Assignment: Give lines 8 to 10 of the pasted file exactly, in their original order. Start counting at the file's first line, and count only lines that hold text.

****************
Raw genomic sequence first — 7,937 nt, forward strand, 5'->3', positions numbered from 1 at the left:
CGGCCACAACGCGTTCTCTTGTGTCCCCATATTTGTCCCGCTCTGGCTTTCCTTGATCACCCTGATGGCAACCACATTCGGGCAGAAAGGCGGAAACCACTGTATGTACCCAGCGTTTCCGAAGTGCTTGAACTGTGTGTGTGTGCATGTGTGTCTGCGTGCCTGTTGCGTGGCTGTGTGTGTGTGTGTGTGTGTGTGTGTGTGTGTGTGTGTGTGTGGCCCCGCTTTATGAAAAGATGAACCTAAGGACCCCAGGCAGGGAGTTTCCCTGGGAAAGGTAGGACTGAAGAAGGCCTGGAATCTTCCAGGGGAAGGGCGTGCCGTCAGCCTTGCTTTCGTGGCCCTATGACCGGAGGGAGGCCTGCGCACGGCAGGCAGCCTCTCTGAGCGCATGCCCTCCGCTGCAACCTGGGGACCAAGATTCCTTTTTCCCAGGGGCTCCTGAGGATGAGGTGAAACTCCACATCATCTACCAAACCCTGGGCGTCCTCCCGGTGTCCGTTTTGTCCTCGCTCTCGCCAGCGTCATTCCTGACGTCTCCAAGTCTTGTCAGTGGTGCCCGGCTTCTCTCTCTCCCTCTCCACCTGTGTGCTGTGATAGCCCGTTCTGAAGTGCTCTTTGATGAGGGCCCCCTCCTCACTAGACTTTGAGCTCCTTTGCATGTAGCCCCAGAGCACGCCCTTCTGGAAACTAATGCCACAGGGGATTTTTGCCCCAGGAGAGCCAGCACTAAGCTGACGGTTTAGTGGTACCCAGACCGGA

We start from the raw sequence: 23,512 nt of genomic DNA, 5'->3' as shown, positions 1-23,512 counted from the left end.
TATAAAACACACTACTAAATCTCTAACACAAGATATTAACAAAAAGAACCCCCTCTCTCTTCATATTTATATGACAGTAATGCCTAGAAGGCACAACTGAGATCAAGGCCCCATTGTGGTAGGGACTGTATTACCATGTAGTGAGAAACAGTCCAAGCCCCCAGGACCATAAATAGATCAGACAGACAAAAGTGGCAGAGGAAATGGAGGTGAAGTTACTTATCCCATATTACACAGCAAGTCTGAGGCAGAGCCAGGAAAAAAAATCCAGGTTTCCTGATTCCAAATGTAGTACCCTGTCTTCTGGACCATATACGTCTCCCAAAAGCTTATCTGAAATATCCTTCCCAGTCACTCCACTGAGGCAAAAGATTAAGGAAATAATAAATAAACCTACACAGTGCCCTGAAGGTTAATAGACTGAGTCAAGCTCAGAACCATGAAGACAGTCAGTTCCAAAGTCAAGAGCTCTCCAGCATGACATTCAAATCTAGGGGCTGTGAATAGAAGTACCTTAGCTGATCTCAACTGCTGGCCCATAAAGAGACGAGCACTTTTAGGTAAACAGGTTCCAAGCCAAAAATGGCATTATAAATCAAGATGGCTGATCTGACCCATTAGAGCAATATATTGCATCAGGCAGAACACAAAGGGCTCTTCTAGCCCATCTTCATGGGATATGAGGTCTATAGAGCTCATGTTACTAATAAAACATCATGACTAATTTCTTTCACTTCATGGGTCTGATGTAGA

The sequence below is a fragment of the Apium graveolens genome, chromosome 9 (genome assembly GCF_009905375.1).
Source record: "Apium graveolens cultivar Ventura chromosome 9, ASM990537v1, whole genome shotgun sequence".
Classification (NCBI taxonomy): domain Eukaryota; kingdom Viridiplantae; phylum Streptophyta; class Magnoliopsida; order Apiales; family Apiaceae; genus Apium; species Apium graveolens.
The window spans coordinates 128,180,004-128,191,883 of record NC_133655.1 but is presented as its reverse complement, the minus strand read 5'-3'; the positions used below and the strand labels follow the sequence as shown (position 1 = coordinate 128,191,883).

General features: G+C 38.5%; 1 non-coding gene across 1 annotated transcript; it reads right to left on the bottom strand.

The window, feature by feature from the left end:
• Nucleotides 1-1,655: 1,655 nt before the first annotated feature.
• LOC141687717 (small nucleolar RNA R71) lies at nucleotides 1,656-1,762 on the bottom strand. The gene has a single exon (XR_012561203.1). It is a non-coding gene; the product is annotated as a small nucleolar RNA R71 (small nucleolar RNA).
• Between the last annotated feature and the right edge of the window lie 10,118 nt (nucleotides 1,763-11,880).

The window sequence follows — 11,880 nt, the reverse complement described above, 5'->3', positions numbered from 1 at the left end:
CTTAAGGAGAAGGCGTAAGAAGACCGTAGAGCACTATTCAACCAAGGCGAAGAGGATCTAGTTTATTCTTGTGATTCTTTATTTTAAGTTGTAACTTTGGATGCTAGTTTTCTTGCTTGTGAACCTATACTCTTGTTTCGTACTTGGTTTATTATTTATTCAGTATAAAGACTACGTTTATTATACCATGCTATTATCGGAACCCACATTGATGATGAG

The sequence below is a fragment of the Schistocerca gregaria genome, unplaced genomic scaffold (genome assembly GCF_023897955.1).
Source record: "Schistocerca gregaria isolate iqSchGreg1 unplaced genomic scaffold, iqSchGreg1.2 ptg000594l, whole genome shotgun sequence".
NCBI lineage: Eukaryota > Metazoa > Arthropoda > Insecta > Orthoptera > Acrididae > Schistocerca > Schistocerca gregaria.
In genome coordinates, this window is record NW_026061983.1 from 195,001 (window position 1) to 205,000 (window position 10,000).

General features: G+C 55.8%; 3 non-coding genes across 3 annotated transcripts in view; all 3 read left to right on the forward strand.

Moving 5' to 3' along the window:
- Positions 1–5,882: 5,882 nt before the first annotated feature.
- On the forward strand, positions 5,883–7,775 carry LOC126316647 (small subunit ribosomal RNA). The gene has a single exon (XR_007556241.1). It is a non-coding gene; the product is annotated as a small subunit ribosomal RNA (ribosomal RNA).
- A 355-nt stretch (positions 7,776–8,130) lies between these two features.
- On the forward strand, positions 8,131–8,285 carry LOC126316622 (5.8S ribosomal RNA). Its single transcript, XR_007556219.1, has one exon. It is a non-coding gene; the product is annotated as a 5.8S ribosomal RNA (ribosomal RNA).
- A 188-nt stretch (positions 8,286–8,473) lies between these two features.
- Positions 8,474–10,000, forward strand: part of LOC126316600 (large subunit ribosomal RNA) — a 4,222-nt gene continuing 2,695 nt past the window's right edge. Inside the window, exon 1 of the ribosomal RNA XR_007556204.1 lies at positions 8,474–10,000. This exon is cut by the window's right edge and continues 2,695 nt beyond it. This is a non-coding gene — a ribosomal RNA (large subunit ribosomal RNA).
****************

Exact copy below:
The window spans coordinates 128,180,004-128,191,883 of record NC_133655.1 but is presented as its reverse complement, the minus strand read 5'-3'; the positions used below and the strand labels follow the sequence as shown (position 1 = coordinate 128,191,883).

General features: G+C 38.5%; 1 non-coding gene across 1 annotated transcript; it reads right to left on the bottom strand.

The window, feature by feature from the left end: